A Budget for the Eurozone. To do What ? And How ?

July 27, 2017
FacebookFacebook MessengerTwitterLinkedInWhatsAppEmail

The proposition of a common Eurozone budget has been circulating for a while among European economists. and it is today back in the policy agenda since the election of Emmanuel Macron as French president.

But so far, the European vision of the new president is rather unclear. It is therefore useful to try to understand what would make the European budget an effective and useful tool.

If no one has ever believed that the Eurozone is an optimal currency area, many economists and policy-makers have long thought that the market flexibility and the nominal objectives (inflation, deficit, etc.) that characterize European institutions would have been sufficient to guarantee the convergence of euro area economies both in times of growth and in times of crisis. This was indeed an illusion, given the evidence available since the early 1990s stating that, even in the United States, transfers from the federal budget have contributed to absorbing more than a third of asymmetric shocks.

In the European Union, rather large transfers are already taking place. Structural funds have the objective of achieving the convergence of per capita incomes; as a result, transfers are made from richer countries/regions to the poorest, regardless of the cyclical position of individual countries. Structural funds therefore cannot work to smooth the cycle and stop the divergences between countries arising from asymmetric shocks.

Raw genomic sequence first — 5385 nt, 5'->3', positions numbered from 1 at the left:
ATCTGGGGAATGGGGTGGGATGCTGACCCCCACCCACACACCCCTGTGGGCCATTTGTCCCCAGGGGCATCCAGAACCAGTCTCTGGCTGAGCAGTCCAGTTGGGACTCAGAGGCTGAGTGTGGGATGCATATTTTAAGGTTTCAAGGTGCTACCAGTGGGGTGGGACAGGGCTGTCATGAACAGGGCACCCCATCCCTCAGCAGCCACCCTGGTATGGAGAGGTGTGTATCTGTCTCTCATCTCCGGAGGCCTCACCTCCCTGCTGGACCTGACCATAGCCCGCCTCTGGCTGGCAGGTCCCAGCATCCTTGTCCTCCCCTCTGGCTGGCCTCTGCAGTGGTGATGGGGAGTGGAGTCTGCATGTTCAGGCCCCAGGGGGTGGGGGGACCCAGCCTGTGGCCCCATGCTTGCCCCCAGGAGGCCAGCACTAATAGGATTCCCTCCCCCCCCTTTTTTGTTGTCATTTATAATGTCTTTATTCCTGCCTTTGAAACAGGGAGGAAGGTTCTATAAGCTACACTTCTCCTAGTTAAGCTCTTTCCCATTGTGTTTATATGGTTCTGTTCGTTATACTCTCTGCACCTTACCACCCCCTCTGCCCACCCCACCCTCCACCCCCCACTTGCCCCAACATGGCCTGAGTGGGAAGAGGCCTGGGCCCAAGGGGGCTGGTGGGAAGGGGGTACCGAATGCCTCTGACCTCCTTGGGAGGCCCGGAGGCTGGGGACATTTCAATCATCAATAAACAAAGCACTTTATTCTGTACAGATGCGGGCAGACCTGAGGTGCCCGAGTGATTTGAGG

In 2015 the 5 Presidents Report stated the principles that should be followed in the attempt to absorb asymmetric shocks. The Eurozone budget should (p.15) :

  1. It should not lead to permanent transfers between countries or to transfers in one direction only […]. It should also not be conceived as a way to equalise incomes between Member States.
  2. It should neither undermine the incentives for sound fiscal policy-making at the national level, nor the incentives to address national structural weaknesses. Accordingly, and to prevent moral hazard, it should be tightly linked to compliance with the broad EU governance framework
  3. It should be developed within the framework of the European Union. This would guarantee that it is consistent with the existing EU fiscal framework and with procedures for the coordination of economic policies.[…]
  4. It should not be an instrument for crisis management. The European Stability Mechanism (ESM) already performs that function

Thus, the report puts forward the features of a federal budget: stabilization of asymmetric shocks in normal time, revenue neutral in the medium term (no permanent transfers), and not meant to protect the economy in case of a major crisis. Finally, to take into account the specificity of the European institutional framework, which we could define an “economic federation without political federation”, the Eurozone budget should not hamper the functioning of budgetary rules disciplining member states (regardless of whether these rules are useful and effective). Since the publication of the five presidents report the discussion has further stressed a fifth criterion, rather consensual. In conformity with the principle of “no taxation without representation”

  1. Democratic control over the instance that would manage the budget (the Eurozone “finance minister”)

This principle has been internalized by the Commission in its latest Reflection Paper on European governance (June 2017) where it is explicitly discussed the need to strengthen responsibility in parallel with the building of common fiscal capacity.

Last, but not least, the treasury should be endowed with own resources (Eurobonds? A European corporate tax?) so that stabilization can be carried on not only in the case of asymmetric shocks (positive in some countries and negative in some others), but also in the case of symmetric shocks of different intensity (De Grauwe and Ji, 2016).